But this isn't as simple as tapping the "Disable" button in the app's system settings page — Samsung has grayed out that option for most of these apps. So you'll need to use ADB commands, which is a bit advanced. Fortunately, we have a step-by-step tutorial you can follow:

Step 9: Get 'Now Playing'

"Now Playing" on Pixel devices detects music around you, even when the screen is off and the phone is in your pocket. It then displays the song title and artist name on the always-on display and as a silent notification. Sadly, you can't get this exact feature on the Galaxy Note 20.

The workaround is very similar, but not perfect. The first minor issue is that it requires the third-party app Shazam. Secondly, it will use more battery than Now Playing, as it uses the internet instead of a localized database. Finally, it takes longer to detect songs. But while it has its disadvantages, it is the next best thing to the Pixel's exclusive feature. Check out the link below on how to add this feature to your Galaxy Note 20.

Step 10: Enable RCS via Android Messages

For those unfamiliar (you can learn using the link below), RCS is the evolution of SMS. RCS brings texting into the post-iMessage world, allowing you to send messages using data. This opens up a host of features, such as large group chats, typing indicators, read receipts, and so much more.

The GSMA Association, the organization behind the RCS specification, includes Samsung, which supports the standard on officially on Verizon, T-Mobile, and US Cellular, and unofficially on AT&T thanks to Google. By default, all Samsung devices support RCS via Samsung Messages, the preinstalled messaging app on your Galaxy Note 20 or 20 Ultra. But if you want a Pixel-like experience, you will need to move to Android Messages.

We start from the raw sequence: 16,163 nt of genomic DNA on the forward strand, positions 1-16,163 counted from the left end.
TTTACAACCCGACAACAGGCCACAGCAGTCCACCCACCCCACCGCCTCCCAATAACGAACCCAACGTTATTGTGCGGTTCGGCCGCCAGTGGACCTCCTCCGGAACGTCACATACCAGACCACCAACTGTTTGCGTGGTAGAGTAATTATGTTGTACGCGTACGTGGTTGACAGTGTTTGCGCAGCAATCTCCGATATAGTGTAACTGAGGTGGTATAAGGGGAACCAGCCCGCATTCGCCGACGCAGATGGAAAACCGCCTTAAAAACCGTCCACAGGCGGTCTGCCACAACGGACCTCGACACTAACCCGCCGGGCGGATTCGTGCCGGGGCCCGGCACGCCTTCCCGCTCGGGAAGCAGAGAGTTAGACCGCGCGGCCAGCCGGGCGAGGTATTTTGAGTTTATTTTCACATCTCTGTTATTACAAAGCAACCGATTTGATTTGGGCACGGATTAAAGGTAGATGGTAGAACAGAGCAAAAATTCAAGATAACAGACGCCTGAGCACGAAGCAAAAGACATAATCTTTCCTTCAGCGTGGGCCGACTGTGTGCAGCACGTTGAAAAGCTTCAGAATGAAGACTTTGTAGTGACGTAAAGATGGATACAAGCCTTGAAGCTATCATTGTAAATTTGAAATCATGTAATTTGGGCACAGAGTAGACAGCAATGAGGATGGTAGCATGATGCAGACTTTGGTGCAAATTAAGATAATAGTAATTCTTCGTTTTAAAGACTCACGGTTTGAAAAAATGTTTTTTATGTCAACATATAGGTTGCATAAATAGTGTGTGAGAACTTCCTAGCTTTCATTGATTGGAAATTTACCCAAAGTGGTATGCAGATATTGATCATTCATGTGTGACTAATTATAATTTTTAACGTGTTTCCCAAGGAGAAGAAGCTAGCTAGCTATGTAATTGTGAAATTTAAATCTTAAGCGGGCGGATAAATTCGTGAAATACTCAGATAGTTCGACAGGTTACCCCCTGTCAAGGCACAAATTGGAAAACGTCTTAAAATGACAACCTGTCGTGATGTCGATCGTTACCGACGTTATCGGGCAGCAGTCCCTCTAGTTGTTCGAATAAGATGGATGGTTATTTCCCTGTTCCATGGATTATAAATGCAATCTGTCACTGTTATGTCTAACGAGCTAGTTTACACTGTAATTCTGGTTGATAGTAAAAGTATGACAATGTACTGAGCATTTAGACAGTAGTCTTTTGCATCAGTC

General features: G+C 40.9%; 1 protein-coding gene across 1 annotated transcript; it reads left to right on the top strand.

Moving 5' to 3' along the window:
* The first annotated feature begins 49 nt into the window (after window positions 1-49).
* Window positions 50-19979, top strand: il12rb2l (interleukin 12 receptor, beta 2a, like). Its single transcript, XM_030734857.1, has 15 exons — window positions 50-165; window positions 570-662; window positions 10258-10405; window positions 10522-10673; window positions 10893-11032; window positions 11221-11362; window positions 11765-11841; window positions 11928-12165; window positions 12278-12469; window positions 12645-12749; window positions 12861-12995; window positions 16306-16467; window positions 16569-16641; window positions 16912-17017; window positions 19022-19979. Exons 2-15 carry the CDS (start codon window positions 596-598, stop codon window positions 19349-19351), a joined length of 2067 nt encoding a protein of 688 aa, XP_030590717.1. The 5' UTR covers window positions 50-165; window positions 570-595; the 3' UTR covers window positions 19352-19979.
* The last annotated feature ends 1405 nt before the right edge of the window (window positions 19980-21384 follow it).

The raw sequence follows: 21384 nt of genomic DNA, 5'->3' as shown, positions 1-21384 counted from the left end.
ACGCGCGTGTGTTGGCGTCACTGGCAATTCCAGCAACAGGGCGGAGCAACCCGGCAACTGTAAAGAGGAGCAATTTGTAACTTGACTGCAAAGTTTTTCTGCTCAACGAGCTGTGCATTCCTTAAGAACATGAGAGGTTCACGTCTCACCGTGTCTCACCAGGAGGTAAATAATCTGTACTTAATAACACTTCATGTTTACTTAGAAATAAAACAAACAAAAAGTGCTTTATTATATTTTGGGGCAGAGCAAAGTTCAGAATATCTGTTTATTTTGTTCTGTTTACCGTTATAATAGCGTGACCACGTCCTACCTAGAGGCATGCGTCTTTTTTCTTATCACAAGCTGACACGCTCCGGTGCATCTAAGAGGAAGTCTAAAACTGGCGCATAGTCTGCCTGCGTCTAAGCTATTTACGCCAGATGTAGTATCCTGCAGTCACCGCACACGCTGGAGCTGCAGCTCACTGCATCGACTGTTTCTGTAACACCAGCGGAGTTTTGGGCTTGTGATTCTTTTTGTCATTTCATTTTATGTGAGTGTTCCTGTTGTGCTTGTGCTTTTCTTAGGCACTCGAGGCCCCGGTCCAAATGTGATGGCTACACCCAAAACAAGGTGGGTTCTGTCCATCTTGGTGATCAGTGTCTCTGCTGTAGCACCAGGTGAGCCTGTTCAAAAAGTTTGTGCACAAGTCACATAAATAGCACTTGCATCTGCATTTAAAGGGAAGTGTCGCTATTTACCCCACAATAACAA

Once installed, make it the default texting app using the prompt in the app, or by opening Settings, then heading to "Apps." Here, tap the three-dot menu button, select "Default apps," choose "SMS," then select the "Messages" app (the one with the darker blue icon).

Now make sure RCS features are enabled in Android Messages. Open the app, select the three vertical dots in the upper-right corner, choose "Settings," then select "Chat features." Next to Status, wait until it says "Connected," which indicates RCS is set up for Android Messages.

Step 11: Get Even More Stock Google Apps

There are a number of Google-developed apps that can be found on the Play Store. To finish off the Pixel-ization of your Galaxy Note, here are the ones you still need to install.

Phone

Gboard

  • Play Store Link: Gboard (free)

Google Calendar

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Cover image and screenshots by Jon Knight/Gadget Hacks